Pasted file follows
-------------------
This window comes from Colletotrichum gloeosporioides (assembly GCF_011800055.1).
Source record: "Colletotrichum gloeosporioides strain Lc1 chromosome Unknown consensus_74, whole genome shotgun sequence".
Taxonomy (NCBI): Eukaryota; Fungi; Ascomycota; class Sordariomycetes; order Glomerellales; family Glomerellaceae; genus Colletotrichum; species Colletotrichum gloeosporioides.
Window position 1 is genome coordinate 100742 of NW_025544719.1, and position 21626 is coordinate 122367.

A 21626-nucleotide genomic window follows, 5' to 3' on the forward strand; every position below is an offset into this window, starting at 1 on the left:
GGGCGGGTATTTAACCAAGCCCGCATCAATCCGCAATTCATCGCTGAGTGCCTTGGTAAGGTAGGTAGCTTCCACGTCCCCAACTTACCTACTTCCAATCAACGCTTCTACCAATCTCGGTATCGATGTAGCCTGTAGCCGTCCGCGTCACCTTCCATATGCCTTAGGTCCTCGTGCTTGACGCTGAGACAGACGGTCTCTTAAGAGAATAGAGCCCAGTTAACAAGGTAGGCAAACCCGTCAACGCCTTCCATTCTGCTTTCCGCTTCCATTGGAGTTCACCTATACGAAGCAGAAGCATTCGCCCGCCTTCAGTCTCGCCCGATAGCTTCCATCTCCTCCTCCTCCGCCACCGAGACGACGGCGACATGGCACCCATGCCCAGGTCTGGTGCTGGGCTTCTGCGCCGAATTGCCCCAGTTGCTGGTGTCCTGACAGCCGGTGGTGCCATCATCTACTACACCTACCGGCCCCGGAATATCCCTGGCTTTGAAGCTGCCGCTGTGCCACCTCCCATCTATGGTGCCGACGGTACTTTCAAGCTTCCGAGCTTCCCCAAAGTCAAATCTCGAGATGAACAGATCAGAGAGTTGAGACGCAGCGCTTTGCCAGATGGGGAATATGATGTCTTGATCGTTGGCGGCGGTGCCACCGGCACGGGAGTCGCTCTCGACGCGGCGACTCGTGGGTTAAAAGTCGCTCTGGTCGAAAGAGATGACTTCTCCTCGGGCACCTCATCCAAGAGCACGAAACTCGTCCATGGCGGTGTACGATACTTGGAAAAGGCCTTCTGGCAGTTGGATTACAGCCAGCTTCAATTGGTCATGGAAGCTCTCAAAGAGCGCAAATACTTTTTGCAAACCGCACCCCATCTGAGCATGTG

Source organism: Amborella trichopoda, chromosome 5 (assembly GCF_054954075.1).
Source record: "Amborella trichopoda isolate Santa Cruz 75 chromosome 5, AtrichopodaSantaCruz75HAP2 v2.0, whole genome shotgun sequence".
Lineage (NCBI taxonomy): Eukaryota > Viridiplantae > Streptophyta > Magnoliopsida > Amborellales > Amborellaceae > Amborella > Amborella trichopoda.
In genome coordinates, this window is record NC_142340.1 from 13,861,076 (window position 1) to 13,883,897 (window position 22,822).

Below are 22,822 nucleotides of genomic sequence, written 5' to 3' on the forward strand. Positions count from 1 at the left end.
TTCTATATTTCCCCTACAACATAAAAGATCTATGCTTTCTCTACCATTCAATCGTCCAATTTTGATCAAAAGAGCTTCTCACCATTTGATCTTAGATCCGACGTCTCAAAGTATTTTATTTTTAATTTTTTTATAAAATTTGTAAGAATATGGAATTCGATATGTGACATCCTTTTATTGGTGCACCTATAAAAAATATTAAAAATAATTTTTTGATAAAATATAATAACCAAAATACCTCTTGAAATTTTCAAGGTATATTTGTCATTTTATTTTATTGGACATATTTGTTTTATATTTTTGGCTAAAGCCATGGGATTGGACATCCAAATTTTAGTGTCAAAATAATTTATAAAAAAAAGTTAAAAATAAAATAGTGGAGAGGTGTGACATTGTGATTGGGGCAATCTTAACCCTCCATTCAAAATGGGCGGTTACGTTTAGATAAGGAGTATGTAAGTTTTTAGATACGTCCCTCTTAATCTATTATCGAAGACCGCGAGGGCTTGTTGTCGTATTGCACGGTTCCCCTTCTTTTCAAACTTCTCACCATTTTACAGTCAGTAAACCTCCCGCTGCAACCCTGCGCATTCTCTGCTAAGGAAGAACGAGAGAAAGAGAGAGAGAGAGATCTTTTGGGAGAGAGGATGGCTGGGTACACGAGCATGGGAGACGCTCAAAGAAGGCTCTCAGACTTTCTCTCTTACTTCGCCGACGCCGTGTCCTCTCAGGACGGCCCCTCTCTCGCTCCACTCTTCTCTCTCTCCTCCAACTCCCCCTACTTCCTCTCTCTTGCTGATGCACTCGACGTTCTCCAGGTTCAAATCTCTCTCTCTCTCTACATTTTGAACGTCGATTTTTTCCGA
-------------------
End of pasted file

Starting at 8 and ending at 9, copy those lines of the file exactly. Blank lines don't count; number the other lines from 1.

Source record: "Amborella trichopoda isolate Santa Cruz 75 chromosome 5, AtrichopodaSantaCruz75HAP2 v2.0, whole genome shotgun sequence".
Lineage (NCBI taxonomy): Eukaryota > Viridiplantae > Streptophyta > Magnoliopsida > Amborellales > Amborellaceae > Amborella > Amborella trichopoda.